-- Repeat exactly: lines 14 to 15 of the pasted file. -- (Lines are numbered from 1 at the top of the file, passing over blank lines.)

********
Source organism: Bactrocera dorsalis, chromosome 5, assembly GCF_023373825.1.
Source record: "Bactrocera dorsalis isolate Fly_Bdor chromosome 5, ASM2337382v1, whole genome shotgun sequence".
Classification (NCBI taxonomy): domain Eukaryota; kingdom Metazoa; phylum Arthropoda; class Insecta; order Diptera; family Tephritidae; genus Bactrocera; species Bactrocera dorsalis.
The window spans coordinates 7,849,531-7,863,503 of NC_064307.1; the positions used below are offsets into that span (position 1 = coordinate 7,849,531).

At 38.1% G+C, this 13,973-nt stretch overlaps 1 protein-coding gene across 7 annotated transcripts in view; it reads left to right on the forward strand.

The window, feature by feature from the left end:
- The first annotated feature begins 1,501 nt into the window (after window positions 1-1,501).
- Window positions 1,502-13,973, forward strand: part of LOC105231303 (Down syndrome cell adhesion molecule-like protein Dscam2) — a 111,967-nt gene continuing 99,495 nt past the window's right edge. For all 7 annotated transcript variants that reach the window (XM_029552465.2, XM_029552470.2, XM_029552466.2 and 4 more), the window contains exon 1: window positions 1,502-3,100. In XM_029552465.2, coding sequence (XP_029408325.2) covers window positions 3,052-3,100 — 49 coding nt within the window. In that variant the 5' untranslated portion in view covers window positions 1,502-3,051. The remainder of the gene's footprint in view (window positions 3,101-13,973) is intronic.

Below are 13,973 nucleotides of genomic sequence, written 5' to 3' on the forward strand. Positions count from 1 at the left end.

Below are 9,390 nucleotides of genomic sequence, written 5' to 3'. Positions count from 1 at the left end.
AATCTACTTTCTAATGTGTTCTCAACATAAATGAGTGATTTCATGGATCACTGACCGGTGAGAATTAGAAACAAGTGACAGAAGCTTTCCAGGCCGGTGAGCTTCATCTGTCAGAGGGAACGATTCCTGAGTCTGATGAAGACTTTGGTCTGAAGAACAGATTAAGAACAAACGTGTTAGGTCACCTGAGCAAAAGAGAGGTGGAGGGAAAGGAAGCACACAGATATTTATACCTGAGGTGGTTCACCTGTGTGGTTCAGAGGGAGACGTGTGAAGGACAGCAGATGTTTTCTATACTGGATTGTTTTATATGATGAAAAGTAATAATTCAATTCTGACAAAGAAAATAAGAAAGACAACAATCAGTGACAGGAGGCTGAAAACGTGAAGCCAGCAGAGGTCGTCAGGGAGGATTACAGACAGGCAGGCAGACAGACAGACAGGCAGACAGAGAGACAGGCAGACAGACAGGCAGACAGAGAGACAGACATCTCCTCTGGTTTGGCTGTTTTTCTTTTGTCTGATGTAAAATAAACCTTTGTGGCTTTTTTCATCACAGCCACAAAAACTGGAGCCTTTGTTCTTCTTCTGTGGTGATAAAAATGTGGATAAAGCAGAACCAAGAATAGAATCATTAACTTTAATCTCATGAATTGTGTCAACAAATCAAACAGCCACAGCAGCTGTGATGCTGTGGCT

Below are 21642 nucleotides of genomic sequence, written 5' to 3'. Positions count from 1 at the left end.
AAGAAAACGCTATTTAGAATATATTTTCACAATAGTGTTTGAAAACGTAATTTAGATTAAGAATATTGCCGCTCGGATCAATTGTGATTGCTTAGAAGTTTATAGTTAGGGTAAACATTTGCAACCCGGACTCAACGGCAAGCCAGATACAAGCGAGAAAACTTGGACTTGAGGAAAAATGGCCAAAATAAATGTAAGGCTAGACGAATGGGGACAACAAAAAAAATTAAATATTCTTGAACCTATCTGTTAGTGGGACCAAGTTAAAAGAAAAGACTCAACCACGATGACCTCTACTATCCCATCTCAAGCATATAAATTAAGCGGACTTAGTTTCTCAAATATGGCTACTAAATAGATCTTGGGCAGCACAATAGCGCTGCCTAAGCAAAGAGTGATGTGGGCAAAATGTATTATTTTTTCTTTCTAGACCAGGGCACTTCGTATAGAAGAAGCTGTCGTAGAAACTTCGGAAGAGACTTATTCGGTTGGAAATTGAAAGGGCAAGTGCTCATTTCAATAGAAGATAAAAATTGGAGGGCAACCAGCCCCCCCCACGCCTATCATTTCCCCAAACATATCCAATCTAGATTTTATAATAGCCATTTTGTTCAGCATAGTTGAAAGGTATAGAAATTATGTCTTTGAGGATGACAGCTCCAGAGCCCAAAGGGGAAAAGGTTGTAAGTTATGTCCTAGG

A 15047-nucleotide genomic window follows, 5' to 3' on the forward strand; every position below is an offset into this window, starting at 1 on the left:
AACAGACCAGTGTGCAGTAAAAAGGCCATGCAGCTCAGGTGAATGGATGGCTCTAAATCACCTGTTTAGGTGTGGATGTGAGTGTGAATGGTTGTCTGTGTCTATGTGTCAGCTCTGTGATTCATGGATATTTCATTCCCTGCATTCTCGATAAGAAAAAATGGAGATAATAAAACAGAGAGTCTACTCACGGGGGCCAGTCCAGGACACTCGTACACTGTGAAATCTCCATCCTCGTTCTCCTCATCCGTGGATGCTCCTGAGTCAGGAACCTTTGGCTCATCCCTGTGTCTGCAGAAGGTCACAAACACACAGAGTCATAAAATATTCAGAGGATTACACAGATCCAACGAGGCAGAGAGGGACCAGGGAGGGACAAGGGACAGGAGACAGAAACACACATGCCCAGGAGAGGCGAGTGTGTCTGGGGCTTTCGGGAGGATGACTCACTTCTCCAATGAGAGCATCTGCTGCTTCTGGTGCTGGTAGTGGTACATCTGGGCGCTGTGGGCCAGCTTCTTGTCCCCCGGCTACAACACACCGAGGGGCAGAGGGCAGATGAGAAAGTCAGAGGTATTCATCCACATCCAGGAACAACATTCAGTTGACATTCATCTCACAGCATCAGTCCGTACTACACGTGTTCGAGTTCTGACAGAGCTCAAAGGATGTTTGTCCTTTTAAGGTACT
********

A 15047-nucleotide genomic window follows, 5' to 3' on the forward strand; every position below is an offset into this window, starting at 1 on the left:
AACAGACCAGTGTGCAGTAAAAAGGCCATGCAGCTCAGGTGAATGGATGGCTCTAAATCACCTGTTTAGGTGTGGATGTGAGTGTGAATGGTTGTCTGTGTCTATGTGTCAGCTCTGTGATTCATGGATATTTCATTCCCTGCATTCTCGATAAGAAAAAATGGAGATAATAAAACAGAGAGTCTACTCACGGGGGCCAGTCCAGGACACTCGTACACTGTGAAATCTCCATCCTCGTTCTCCTCATCCGTGGATGCTCCTGAGTCAGGAACCTTTGGCTCATCCCTGTGTCTGCAGAAGGTCACAAACACACAGAGTCATAAAATATTCAGAGGATTACACAGATCCAACGAGGCAGAGAGGGACCAGGGAGGGACAAGGGACAGGAGACAGAAACACACATGCCCAGGAGAGGCGAGTGTGTCTGGGGCTTTCGGGAGGATGACTCACTTCTCCAATGAGAGCATCTGCTGCTTCTGGTGCTGGTAGTGGTACATCTGGGCGCTGTGGGCCAGCTTCTTGTCCCCCGGCTACAACACACCGAGGGGCAGAGGGCAGATGAGAAAGTCAGAGGTATTCATCCACATCCAGGAACAACATTCAGTTGACATTCATCTCACAGCATCAGTCCGTACTACACGTGTTCGAGTTCTGACAGAGCTCAAAGGATGTTTGTCCTTTTAAGGTACT